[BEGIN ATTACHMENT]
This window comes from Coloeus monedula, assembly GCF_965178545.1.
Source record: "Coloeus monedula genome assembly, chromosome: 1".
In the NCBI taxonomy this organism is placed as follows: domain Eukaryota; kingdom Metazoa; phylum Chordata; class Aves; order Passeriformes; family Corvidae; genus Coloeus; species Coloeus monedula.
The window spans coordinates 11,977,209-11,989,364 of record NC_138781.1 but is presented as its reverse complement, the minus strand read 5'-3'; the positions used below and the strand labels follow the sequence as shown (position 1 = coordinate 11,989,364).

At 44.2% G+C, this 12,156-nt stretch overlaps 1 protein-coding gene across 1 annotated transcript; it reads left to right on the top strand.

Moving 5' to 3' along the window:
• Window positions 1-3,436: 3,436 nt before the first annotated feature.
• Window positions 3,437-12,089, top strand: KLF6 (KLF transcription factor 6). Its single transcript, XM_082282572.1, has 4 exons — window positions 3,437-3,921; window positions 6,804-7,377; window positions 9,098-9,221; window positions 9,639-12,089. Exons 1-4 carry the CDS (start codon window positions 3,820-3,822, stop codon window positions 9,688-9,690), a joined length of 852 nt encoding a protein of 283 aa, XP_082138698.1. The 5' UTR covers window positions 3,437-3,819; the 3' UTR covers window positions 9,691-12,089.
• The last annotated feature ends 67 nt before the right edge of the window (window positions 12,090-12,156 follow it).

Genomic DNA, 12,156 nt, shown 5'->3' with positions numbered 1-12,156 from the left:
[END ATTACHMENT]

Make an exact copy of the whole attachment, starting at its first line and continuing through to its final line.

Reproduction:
This window comes from Coloeus monedula, assembly GCF_965178545.1.
Source record: "Coloeus monedula genome assembly, chromosome: 1".
In the NCBI taxonomy this organism is placed as follows: domain Eukaryota; kingdom Metazoa; phylum Chordata; class Aves; order Passeriformes; family Corvidae; genus Coloeus; species Coloeus monedula.
The window spans coordinates 11,977,209-11,989,364 of record NC_138781.1 but is presented as its reverse complement, the minus strand read 5'-3'; the positions used below and the strand labels follow the sequence as shown (position 1 = coordinate 11,989,364).

At 44.2% G+C, this 12,156-nt stretch overlaps 1 protein-coding gene across 1 annotated transcript; it reads left to right on the top strand.

Moving 5' to 3' along the window:
• Window positions 1-3,436: 3,436 nt before the first annotated feature.
• Window positions 3,437-12,089, top strand: KLF6 (KLF transcription factor 6). Its single transcript, XM_082282572.1, has 4 exons — window positions 3,437-3,921; window positions 6,804-7,377; window positions 9,098-9,221; window positions 9,639-12,089. Exons 1-4 carry the CDS (start codon window positions 3,820-3,822, stop codon window positions 9,688-9,690), a joined length of 852 nt encoding a protein of 283 aa, XP_082138698.1. The 5' UTR covers window positions 3,437-3,819; the 3' UTR covers window positions 9,691-12,089.
• The last annotated feature ends 67 nt before the right edge of the window (window positions 12,090-12,156 follow it).

Genomic DNA, 12,156 nt, shown 5'->3' with positions numbered 1-12,156 from the left: